Filename: 265-load-balancing-with-overhead.txt
Title: Load Balancing with Overhead Parameters
Authors: Mike Perry
Created: 01 January 2016
Status: Open
Target: arti-dirauth

NOTE: This is one way to address several load balancing problems in Tor,
including padding overhead and Exit+Guard issues. However, before attempting
this, we should see if we can simplify the equations further by changing how
we assign Guard, Fast and Stable flags in the first place. If we assign Guard
flags such that Guards are properly allocated wrt Middle and Fast, and avoid
assigning Guard to Exit, this will become simpler. Unfortunately, this is
literally impossible to fix with C-Tor. In adition to numerous overrides and
disparate safety checks that prevent changes, several bugs mean that Guard,
Stable, and Fast flags are randomly assigned: See:

Other approaches to flag equations that have been proposed:

0. Motivation

In order to properly load balance in the presence of padding and
non-negligible amounts of directory and hidden service traffic, the load
balancing equations in Section 3.8.3 of dir-spec.txt are in need of some

In addition to supporting the idea of overhead, the load balancing
equations can also be simplified by treating Guard+Exit nodes as Exit
nodes in all cases. This causes the 9 sub-cases of the current load
balancing equations to consolidate into a single solution, which also
will greatly simplify the consensus process, and eliminate edge cases
such as #16255[1].

1. Overview

For padding overhead due to Proposals 251 and 254, and changes to hidden
service path selection in Proposal 247, it will be useful to be able to
specify a pair of parameters that represents the additional traffic
present on Guard and Middle nodes due to these changes.

The current load balancing equations unfortunately make this excessively
complicated. With overhead factors included, each of the 9 subcases goes
from being a short solution to over a page of calculations for each

Moreover, out of 8751 hourly consensus documents produced in 2015[2],
only 78 of them had a non-zero weight for using Guard+Exit nodes in the
Guard position (weight Wgd), and most of those were well under 1%. The
highest weight for using Guard+Exits in the Guard position recorded in
2015 was 2.62% (on December 10th, 2015). This means clients that chose a
Guard node during that particular hour used only 2.62% of Guard+Exit
flagged nodes' bandwidth when performing a bandwidth-weighted Guard
selection. All clients that chose a Guard node during any other hour did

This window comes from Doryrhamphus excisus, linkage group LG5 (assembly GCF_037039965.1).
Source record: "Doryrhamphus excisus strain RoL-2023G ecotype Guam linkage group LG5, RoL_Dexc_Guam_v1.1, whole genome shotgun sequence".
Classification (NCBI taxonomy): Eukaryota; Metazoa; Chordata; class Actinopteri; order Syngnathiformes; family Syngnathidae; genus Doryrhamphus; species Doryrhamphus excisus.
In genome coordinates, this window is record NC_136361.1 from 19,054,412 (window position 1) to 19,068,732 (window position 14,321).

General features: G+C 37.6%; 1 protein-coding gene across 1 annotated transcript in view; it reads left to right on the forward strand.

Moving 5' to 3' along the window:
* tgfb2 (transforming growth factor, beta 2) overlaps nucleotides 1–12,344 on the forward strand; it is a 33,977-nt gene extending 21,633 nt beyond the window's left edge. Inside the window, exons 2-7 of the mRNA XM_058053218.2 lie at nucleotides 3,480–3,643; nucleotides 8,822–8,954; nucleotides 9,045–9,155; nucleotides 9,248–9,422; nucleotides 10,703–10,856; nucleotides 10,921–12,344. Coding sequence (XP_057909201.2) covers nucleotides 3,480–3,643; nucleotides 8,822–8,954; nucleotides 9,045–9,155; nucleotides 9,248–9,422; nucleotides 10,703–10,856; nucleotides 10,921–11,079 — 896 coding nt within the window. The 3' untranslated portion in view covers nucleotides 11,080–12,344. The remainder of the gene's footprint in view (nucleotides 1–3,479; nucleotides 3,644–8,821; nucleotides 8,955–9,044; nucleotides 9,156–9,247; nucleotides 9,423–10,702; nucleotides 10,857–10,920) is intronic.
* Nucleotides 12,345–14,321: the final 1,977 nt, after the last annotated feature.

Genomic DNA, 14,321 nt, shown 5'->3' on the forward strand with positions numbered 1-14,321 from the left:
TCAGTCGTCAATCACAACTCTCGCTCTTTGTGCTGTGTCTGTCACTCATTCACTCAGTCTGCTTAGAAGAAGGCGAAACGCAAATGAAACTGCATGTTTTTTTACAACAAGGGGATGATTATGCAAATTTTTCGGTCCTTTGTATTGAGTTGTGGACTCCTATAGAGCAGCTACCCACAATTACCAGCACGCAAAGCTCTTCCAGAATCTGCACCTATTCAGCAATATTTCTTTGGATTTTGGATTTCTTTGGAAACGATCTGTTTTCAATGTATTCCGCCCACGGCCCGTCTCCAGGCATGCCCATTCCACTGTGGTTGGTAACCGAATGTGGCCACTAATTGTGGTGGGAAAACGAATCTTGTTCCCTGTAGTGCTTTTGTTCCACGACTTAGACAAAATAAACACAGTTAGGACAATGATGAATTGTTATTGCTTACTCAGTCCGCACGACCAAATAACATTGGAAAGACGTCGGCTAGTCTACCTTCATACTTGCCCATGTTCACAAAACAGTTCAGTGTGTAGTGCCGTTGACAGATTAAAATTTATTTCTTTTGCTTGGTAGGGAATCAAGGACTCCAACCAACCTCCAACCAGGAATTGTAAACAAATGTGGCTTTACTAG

not consider Guard+Exit nodes at all as potential candidates for their

This indicates that we can greatly simplify these load balancing
equations with little to no change in diversity to the network.

2. Simplified Load Balancing Equations

Recall that the point of the load balancing equations in section 3.8.3
of dir-spec.txt is to ensure that an equal amount of client traffic is
distributed between Guards, Middles, Exits, and Guard+Exits, where each
flag type can occupy one or more positions in a path. This allocation is
accomplished by solving a system of equations for weights for flag
position selection to ensure equal allocation of client traffic for each
position in a circuit.

If we ignore overhead for the moment and treat Guard+Exit nodes as Exit
nodes, then this allows the simplified system of equations to become:

  Wgg*G == M + Wme*E + Wmg*G    # Guard position == middle position
  Wgg*G == Wee*E                # Guard position == equals exit position
  Wmg*G + Wgg*G == G            # Guard allocation weights sum to 1
  Wme*E + Wee*E == E            # Exit allocation weights sum to 1

This system has four equations and four unknowns, and by transitivity we
ensure that allocated capacity for guard, middle, and exit positions are
all equal. Unlike the equations in 3.8.3 of dir-spec.txt, there are no
special cases to the solutions of these equations because there is no
shortage of constraints and no decision points for allocation based on
scarcity. Thus, there is only one solution. Using SymPy's symbolic
equation solver (see attached script) we obtain:

       E + G + M       E + G + M       2*E - G - M       2*G - E - M
  Wee: ---------, Wgg: ---------, Wme: -----------, Wmg: ------------
          3*E             3*G              3*E               3*G

For the rest of the flags weights, we will do the following:

  Dual-flagged (Guard+Exit) nodes should be treated as Exits:
     Wgd = 0, Wmd = Wme, Wed = Wee

  Directory requests use middle weights:
     Wbd=Wmd, Wbg=Wmg, Wbe=Wme, Wbm=Wmm

  Handle bridges and strange exit policies:
     Wgm=Wgg, Wem=Wee, Weg=Wed

2.1. Checking for underflow and overflow

In the old load balancing equations, we required a case-by-case proof to
guard against overflow and underflow, and to decide what to do in the
event of various overflow and underflow conditions[3]. Even still, the
system proved fragile to changes, such as the implementation of Guard
uptime fractions[1].

Here, with the simplified equations, we can plainly see that the only
time that a negative weight can arise is in Wme and Wmg, when 2*E < G+M
or when 2*G < E+M. In other words, only when Exits or Guards are scarce.

Similarly, the only time that a weight exceeding 1.0 can arise is in Wee
and Wgg, which also happens when 2*E < G+M or 2*G < E+M. This means that
parameters will always overflow in pairs (Wee and Wme, and/or Wgg and

In both these cases, simply clipping the parameters at 1 and 0 provides
as close of a balancing condition as is possible, given the scarcity.

3. Load balancing with Overhead Parameters

Intuitively, overhead due to padding and path selection changes can be
represented as missing capacity in the relevant position. This means
that in the presence of a Guard overhead fraction of G_o and a Middle
overhead fraction of M_o, the total fraction of actual client traffic
carried in those positions is (1-G_o) and (1-M_o), respectively.

Then, to achieve a balanced allocation of traffic, we consider only the
actual client capacity carried in each position:

  # Guard position minus overhead matches middle position minus overhead:
  (1-G_o)*(Wgg*G) == (1-M_o)*(M + Wme*E + Wmg*G)
  # Guard position minus overhead matches exit position:
  (1-G_o)*(Wgg*G) == 1*(Wee*E)
  # Guard weights still sum to 1:
  Wmg*G + Wgg*G == G
  # Exit weights still sum to 1:
  Wme*E + Wee*E == E

Solving this system with SymPy unfortunately yields some unintuitively
simplified results. For each weight, we first show the SymPy solution,
and then factor that solution into a form analogous to Section 2:

         -(G_o - 1)*(M_o - 1)*(E + G + M)
 Wee: ---------------------------------------
      E*(G_o + M_o - (G_o - 1)*(M_o - 1) - 2)

         (1 - G_o)*(1 - M_o)*(E + G + M)
 Wee: ---------------------------------------
      E*(2 - G_o - M_o + (1 - G_o)*(1 - M_o))

               (M_o - 1)*(E + G + M)
 Wgg: ---------------------------------------
      G*(G_o + M_o - (G_o - 1)*(M_o - 1) - 2)